Saving the Babameto House
Gjirokastra, Albania – September 2010
AiP volunteers in Gjirokastra learned something that left a lasting impression: each tower house contains approximately 3 million stones. Standing in the old town surrounded by these houses, it’s difficult to grasp just how many stones were used in building “the city of stone”.
Each turn on Gjirokastra’s steep, winding cobblestone streets can bring a beautiful Ottoman-era tower house into sight or, just as easily, a sad collapsed remnant. Adventures in Preservation and our project partners are working to save these massive buildings that will support sustainable economic development through heritage tourism.
AiP team members from Canada, Denmark, Australia and the US arrived to work with our partner, Cultural Heritage without Borders, on this UNESCO Category 1 building. We divided into three ten-member teams, working with architecture students from Polis University in Tirana and taking direction from CHwB experts.
In one week, the two plaster teams learned how to remove damaged plaster, how to prepare a compatible lime plaster mix, and completed the first coat of plaster in a second floor sitting room. The team working in the kitchen made a great discovery of the original decorative scheme along with old shopping notes written on the wall!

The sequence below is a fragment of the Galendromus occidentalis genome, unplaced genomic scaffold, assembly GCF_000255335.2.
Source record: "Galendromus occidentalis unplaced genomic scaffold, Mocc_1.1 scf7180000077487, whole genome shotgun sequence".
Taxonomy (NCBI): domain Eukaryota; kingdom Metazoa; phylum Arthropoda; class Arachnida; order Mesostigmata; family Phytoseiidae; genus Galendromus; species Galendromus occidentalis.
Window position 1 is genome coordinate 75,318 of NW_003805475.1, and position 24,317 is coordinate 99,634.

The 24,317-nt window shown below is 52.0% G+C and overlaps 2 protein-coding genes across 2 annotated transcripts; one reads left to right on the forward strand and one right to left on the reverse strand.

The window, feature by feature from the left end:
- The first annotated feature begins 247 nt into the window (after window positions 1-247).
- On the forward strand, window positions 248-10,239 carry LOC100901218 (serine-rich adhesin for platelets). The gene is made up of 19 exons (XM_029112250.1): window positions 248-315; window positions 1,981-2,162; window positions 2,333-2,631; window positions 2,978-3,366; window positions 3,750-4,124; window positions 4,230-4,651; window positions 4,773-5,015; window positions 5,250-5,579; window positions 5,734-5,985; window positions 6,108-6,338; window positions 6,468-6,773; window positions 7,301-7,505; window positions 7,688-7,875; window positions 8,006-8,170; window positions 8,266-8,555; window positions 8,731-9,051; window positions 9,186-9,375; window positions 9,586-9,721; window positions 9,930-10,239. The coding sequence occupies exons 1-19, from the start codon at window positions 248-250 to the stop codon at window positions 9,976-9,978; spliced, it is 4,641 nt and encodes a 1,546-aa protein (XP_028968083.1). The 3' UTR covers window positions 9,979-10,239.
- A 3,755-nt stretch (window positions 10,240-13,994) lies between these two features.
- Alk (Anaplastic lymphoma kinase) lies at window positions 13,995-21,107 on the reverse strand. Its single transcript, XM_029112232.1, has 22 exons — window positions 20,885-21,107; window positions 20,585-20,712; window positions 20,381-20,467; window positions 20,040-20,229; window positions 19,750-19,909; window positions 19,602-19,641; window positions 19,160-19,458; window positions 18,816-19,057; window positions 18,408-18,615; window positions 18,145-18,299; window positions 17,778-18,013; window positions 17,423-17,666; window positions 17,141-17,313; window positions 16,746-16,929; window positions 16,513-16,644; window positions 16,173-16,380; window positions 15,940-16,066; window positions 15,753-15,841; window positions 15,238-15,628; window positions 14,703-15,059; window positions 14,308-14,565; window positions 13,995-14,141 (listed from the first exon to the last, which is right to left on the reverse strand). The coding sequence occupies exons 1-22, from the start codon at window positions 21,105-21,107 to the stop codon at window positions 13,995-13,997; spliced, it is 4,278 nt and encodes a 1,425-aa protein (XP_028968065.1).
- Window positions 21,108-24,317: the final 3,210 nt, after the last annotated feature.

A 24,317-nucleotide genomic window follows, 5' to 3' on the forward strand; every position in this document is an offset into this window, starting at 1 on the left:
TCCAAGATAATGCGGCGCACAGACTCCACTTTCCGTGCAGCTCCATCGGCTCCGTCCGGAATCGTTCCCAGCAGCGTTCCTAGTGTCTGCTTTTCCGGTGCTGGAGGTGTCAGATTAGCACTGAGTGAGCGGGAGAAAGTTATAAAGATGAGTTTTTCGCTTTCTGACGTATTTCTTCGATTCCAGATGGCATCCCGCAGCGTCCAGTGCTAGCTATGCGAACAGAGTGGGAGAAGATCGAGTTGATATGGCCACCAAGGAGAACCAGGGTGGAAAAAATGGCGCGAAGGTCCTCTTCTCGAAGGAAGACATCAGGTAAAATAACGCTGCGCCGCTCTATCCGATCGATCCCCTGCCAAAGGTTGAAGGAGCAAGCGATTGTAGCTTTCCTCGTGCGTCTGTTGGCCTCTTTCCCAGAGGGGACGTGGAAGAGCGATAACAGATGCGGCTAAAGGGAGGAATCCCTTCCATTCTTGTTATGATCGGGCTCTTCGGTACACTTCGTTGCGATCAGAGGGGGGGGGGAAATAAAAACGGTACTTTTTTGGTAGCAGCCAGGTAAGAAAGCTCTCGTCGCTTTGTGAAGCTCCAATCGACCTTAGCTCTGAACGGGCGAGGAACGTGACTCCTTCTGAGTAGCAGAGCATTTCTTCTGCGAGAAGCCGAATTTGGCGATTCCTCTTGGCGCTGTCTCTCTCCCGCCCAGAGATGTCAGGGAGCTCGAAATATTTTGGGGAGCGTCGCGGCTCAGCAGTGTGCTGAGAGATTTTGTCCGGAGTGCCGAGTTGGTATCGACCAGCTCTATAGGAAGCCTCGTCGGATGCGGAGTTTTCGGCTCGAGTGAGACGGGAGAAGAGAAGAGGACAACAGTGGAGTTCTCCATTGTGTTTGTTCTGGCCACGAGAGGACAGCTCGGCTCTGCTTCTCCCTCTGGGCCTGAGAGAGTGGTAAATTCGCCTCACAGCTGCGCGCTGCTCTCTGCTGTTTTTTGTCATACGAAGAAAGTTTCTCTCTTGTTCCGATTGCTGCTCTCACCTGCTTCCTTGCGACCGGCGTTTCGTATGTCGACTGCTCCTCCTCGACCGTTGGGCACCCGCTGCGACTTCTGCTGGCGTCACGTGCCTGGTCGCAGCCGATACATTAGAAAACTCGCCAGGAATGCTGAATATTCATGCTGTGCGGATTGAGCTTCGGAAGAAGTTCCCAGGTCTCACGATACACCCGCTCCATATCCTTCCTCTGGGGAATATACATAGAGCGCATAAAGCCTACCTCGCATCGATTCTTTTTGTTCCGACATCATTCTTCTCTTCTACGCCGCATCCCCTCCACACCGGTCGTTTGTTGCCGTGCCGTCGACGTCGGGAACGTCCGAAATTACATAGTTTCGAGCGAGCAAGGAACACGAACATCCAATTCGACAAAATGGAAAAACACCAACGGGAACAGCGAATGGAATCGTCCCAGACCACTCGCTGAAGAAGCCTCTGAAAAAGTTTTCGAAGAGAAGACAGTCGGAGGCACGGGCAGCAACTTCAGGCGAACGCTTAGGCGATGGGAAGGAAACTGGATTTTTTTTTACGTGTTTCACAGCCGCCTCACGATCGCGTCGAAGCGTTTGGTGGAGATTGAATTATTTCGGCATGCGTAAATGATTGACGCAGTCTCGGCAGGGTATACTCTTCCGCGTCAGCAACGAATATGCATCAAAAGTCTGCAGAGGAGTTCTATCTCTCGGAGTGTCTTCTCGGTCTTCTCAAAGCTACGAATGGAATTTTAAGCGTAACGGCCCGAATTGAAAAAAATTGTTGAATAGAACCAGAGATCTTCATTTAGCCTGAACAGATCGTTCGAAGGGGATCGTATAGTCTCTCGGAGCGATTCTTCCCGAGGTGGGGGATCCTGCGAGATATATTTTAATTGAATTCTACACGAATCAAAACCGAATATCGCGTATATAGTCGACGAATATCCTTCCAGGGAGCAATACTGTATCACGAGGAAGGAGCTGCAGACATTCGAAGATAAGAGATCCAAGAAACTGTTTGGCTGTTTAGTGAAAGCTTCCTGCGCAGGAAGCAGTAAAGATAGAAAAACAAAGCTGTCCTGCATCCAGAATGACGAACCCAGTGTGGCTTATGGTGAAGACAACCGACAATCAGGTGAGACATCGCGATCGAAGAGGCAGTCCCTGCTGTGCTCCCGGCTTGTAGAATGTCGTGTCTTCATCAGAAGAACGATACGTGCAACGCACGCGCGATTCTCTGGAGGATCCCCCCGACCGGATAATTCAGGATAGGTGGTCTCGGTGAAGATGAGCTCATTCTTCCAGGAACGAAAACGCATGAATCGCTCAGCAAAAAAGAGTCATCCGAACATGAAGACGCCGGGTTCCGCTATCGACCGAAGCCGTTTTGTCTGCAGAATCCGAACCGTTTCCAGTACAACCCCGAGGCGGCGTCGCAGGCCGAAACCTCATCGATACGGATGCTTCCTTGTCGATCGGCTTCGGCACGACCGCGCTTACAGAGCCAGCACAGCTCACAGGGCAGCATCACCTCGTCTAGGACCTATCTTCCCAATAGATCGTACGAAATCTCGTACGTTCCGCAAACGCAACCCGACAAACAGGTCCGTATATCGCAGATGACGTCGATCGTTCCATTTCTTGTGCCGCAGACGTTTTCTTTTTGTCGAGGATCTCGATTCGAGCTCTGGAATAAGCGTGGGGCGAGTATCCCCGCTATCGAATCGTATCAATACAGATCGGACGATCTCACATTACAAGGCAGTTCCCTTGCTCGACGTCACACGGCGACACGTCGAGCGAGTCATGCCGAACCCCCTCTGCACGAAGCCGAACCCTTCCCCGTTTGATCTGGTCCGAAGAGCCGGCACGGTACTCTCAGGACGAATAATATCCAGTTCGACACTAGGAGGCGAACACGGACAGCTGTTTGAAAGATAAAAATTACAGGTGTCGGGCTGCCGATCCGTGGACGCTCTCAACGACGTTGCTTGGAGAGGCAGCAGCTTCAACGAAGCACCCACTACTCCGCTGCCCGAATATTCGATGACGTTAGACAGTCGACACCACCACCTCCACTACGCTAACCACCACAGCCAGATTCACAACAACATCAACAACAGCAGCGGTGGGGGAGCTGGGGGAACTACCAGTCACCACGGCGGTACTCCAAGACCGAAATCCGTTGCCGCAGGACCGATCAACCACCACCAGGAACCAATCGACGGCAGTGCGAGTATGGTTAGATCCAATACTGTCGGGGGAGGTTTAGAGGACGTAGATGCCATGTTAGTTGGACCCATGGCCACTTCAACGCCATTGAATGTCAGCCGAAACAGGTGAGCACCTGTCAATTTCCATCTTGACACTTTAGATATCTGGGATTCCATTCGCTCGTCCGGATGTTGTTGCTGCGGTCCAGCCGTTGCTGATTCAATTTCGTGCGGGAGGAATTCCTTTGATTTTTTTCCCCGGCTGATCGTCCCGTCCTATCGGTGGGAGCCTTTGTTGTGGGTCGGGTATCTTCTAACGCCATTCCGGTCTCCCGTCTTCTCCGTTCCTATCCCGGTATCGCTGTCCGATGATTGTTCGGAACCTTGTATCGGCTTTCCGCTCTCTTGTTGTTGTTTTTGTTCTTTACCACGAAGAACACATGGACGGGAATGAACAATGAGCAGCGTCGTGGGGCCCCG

The team restoring the wooden staircase documenting all elements, removed 20th century paint, learned how to carve a hand-hewn replacement beam, and reconstructed the staircase. The three teams generated 560 hours of volunteer labor during the week, putting the Babameto house well on the road to recovery.
With heritage tourism creating desperately needed jobs, AiP and local non-profits are committed to involving community members in the preservation work that is bringing so many benefits to the city.
Many in the group joined the optional drawing classes led each afternoon by Albert Kasi, a leading Albanian sculptor and artist. All enjoyed delicious local food and lively chats with our B&B hosts, and took the opportunity to shop at the recently established artisans’ cooperative that supports the city’s traditional arts.
Field trips took us out in a landscape dotted with bunkers and a mix of beautifully painted Orthodox churches amidst the minarets of small mosques. We rode through deep river valleys, rugged mountains and along the coast visiting Albania’s other World Heritage sites: the Ottoman-era City of Berat and Butrint, the region’s premier archaeological site.
Nicolas Michelon was sponsored by his employer, Parks Canada, to travel to Albania and join the project. He said of his time in Gjirokastra:
Most of us were not new to conservation / preservation, but all of us were new to plastering a wall with the traditional techniques of Gjirokastra! … It was a great experience to be working on a historic resource (on the World Heritage list), after learning the details of its construction in the morning [lecture].